Operating a theatre of this size is very expensive. With seven major productions and two youth camps produced annually, costs add up quickly. Costs such as facility rentals (SECT rents their facilities from SMG, the company that manages the Orpheum for the City of Sioux Falls), performance rights, construction materials, insurance, marketing, stipends, and salaries are just a small sampling of operational costs. Ticket sales account for approximately 60% of the income with the rest coming from personal donations, corporate sponsorship and grants.

A special task force is being assembled to help with the extra fundraising effort over the next 34 months and counting, but if you want to help out now – here’s where to send your tax-deductible donation:

Sioux Falls Area Community Foundation, (please put “SECT endowment fund” in the memo line) 200 N. Cherapa Place, Sioux Falls, SD 57103. Or you can make a credit card gift at Note: SFACF is charged approximately 2.5% fees for credit card transactions made online.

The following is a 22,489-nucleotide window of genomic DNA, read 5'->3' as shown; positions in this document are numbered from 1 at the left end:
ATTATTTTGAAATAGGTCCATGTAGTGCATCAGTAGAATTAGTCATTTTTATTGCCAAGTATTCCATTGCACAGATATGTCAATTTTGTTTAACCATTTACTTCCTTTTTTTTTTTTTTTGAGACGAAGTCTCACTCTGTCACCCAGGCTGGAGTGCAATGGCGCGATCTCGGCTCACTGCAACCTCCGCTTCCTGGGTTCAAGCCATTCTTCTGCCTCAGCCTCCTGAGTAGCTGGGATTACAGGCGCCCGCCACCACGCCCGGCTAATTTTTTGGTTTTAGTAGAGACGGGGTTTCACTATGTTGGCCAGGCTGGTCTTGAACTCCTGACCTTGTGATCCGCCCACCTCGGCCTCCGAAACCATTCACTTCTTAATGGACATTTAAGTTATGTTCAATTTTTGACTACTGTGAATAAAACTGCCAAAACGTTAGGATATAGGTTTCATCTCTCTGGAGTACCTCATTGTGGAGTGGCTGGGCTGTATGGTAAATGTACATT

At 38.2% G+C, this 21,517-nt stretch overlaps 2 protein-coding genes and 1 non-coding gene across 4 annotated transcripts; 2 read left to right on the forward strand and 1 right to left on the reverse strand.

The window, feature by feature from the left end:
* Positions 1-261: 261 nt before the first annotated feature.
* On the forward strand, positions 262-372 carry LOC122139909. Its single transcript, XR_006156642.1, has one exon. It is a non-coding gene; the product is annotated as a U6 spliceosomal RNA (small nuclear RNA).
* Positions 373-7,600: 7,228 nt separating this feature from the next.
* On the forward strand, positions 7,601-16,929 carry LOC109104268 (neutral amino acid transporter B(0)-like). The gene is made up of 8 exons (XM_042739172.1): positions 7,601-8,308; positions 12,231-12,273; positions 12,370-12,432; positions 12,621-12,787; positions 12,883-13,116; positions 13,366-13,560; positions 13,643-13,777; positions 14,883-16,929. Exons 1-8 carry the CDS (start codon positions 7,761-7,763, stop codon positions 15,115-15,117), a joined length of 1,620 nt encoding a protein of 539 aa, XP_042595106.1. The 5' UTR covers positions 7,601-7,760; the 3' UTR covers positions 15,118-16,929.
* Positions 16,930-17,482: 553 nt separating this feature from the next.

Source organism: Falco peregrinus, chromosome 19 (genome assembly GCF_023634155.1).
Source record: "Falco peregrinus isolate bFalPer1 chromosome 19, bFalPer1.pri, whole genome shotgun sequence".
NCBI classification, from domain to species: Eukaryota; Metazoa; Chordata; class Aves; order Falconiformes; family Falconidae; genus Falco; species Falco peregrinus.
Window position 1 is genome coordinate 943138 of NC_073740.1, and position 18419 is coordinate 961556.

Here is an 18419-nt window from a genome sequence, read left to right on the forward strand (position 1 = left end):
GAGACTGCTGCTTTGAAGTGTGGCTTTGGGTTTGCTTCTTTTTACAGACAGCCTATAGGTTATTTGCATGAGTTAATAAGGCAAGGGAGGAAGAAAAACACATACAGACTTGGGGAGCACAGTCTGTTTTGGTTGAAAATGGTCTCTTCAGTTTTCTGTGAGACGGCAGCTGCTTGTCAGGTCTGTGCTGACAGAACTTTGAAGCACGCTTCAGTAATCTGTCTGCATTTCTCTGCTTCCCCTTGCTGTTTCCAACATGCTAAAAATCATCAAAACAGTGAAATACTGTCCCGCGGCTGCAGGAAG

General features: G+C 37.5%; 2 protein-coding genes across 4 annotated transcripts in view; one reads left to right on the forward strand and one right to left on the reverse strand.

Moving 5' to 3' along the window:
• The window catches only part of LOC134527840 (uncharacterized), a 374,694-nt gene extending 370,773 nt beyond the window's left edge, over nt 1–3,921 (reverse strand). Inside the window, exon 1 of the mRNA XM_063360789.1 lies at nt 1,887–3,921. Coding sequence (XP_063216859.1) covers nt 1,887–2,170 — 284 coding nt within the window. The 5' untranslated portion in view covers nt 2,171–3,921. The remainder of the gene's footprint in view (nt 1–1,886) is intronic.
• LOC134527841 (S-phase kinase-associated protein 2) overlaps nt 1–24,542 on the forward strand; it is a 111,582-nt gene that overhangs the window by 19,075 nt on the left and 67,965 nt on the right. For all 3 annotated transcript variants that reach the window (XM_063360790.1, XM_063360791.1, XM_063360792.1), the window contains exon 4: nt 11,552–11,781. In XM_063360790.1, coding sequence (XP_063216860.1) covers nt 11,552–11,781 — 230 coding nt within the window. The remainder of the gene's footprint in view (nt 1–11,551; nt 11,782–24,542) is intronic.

We hope to see support continue to roll in.  If any readers have further questions, please contact me at

– DJ STECKELBERG, Director of Development / Sioux Empire Community Theatre


A Source for Sioux Falls Theatre


The act of creating is a brave one – especially for the performing artist.  A performer dares to walk on stage in front of people who are demanding to be entertained.  It is no small task and there are no certainties.  On stage one is naked (some literally), vulnerable – anything can happen.  There is no hiding.  When one dares to create and share it, one is taking a risk.

The Falls Theatre Blog (that’s us) is aiming to reward that risk by providing a resource that curates, promotes, and offers a critical eye to performing arts enterprises in Sioux Falls and the region.  While it will take time for FTB (that’s us) to earn the credibility as a source for theatre arts in Sioux Falls, we know that there is a demand for local coverage that isn’t being met by traditional outlets.